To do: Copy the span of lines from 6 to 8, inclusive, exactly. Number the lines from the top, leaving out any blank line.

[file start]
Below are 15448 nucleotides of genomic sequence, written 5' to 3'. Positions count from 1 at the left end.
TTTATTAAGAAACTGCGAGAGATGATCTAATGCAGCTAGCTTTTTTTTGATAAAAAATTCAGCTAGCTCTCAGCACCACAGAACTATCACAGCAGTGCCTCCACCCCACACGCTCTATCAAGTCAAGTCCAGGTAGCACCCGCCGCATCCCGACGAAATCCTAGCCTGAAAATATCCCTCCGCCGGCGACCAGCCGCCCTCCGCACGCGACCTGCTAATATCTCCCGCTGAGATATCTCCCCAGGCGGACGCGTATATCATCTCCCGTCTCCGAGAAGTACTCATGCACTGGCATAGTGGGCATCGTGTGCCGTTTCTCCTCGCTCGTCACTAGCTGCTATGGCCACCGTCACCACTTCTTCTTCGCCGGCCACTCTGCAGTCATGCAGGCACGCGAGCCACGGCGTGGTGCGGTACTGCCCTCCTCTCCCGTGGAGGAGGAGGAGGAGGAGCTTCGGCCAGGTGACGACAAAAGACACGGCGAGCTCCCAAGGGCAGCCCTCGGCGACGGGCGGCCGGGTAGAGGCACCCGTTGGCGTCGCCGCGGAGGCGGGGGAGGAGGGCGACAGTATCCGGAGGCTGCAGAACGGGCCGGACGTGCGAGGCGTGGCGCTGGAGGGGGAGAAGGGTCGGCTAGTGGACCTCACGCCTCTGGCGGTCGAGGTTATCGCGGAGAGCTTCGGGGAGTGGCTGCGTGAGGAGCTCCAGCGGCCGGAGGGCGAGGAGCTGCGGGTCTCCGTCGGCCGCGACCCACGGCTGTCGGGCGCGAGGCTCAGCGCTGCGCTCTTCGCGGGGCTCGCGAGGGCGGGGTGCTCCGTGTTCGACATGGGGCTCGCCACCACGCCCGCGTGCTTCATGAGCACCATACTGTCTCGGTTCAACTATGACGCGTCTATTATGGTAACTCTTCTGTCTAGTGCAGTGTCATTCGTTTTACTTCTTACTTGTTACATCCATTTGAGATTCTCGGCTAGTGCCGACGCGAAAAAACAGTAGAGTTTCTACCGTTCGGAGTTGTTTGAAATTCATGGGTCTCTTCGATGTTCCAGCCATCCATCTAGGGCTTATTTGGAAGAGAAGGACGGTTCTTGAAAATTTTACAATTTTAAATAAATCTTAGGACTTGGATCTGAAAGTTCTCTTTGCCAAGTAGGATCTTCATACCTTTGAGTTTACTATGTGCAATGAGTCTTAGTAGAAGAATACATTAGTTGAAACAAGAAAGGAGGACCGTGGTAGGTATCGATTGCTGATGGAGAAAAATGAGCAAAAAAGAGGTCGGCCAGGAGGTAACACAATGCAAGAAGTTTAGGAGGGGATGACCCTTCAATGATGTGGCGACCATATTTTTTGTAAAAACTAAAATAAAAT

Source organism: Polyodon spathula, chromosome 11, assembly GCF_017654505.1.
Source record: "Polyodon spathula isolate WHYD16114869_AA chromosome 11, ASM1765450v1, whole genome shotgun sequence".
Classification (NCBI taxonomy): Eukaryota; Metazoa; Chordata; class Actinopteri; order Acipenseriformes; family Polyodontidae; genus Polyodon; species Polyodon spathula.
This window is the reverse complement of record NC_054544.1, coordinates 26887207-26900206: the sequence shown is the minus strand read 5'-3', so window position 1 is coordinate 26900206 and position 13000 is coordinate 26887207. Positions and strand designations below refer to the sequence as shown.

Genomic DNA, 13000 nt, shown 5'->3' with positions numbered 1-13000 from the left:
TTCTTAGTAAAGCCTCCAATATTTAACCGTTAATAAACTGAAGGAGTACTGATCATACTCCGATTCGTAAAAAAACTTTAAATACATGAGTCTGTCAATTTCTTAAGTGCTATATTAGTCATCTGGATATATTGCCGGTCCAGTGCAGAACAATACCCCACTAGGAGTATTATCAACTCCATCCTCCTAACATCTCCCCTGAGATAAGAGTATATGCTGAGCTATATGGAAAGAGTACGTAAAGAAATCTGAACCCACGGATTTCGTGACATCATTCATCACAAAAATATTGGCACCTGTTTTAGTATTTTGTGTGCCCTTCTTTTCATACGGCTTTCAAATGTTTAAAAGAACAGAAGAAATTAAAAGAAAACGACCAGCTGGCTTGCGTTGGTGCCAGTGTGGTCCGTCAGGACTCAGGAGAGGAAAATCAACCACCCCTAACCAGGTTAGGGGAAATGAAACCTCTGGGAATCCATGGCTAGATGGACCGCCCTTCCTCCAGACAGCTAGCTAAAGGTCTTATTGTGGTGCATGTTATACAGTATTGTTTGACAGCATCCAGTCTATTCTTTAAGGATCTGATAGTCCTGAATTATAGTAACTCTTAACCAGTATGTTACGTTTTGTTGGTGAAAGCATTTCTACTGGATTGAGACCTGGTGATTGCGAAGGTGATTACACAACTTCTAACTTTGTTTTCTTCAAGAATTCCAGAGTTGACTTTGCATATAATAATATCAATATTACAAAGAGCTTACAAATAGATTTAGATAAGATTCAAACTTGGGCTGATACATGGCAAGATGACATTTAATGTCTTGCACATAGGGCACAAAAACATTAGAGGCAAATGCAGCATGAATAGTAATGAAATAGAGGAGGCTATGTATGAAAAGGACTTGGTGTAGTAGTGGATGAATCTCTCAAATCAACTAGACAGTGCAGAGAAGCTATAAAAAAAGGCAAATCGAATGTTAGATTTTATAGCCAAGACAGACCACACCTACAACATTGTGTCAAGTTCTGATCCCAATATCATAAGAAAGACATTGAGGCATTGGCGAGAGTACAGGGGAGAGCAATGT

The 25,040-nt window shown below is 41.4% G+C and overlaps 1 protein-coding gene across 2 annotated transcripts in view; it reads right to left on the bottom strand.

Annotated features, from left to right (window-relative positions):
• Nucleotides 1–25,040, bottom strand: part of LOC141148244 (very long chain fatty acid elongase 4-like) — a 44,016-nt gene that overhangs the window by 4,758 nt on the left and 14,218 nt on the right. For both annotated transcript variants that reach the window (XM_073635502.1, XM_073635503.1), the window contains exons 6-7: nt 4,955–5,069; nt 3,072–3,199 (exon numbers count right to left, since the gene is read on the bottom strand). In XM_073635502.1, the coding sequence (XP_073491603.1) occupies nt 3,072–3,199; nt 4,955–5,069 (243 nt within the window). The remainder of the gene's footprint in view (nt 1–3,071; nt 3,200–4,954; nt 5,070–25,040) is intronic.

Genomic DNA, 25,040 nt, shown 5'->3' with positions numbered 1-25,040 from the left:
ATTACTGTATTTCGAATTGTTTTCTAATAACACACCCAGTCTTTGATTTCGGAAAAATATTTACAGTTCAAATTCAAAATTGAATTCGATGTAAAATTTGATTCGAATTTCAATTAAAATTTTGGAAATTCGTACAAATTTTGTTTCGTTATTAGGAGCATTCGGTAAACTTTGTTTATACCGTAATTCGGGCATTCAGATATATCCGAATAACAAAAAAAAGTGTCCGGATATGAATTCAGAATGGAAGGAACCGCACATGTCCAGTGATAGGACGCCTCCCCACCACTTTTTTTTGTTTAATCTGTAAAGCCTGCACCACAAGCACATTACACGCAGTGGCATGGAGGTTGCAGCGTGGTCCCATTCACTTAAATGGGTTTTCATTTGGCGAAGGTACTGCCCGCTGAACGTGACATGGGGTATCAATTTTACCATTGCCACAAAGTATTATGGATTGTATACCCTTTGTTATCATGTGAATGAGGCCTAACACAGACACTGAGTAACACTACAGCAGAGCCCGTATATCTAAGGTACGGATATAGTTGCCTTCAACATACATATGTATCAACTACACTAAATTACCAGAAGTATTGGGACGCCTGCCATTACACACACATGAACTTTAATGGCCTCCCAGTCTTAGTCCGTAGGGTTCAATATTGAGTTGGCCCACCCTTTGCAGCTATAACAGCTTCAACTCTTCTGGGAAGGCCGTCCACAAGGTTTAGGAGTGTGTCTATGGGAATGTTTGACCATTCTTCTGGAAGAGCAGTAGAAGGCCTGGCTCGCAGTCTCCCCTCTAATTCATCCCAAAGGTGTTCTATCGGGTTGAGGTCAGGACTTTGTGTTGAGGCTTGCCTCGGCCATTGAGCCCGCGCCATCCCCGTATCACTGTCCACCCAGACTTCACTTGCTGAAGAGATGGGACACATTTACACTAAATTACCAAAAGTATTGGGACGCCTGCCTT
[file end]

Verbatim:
This window is the reverse complement of record NC_054544.1, coordinates 26887207-26900206: the sequence shown is the minus strand read 5'-3', so window position 1 is coordinate 26900206 and position 13000 is coordinate 26887207. Positions and strand designations below refer to the sequence as shown.

Genomic DNA, 13000 nt, shown 5'->3' with positions numbered 1-13000 from the left:
TTCTTAGTAAAGCCTCCAATATTTAACCGTTAATAAACTGAAGGAGTACTGATCATACTCCGATTCGTAAAAAAACTTTAAATACATGAGTCTGTCAATTTCTTAAGTGCTATATTAGTCATCTGGATATATTGCCGGTCCAGTGCAGAACAATACCCCACTAGGAGTATTATCAACTCCATCCTCCTAACATCTCCCCTGAGATAAGAGTATATGCTGAGCTATATGGAAAGAGTACGTAAAGAAATCTGAACCCACGGATTTCGTGACATCATTCATCACAAAAATATTGGCACCTGTTTTAGTATTTTGTGTGCCCTTCTTTTCATACGGCTTTCAAATGTTTAAAAGAACAGAAGAAATTAAAAGAAAACGACCAGCTGGCTTGCGTTGGTGCCAGTGTGGTCCGTCAGGACTCAGGAGAGGAAAATCAACCACCCCTAACCAGGTTAGGGGAAATGAAACCTCTGGGAATCCATGGCTAGATGGACCGCCCTTCCTCCAGACAGCTAGCTAAAGGTCTTATTGTGGTGCATGTTATACAGTATTGTTTGACAGCATCCAGTCTATTCTTTAAGGATCTGATAGTCCTGAATTATAGTAACTCTTAACCAGTATGTTACGTTTTGTTGGTGAAAGCATTTCTACTGGATTGAGACCTGGTGATTGCGAAGGTGATTACACAACTTCTAACTTTGTTTTCTTCAAGAATTCCAGAGTTGACTTTGCATATAATAATATCAATATTACAAAGAGCTTACAAATAGATTTAGATAAGATTCAAACTTGGGCTGATACATGGCAAGATGACATTTAATGTCTTGCACATAGGGCACAAAAACATTAGAGGCAAATGCAGCATGAATAGTAATGAAATAGAGGAGGCTATGTATGAAAAGGACTTGGTGTAGTAGTGGATGAATCTCTCAAATCAACTAGACAGTGCAGAGAAGCTATAAAAAAAGGCAAATCGAATGTTAGATTTTATAGCCAAGACAGACCACACCTACAACATTGTGTCAAGTTCTGATCCCAATATCATAAGAAAGACATTGAGGCATTGGCGAGAGTACAGGGGAGAGCAATGT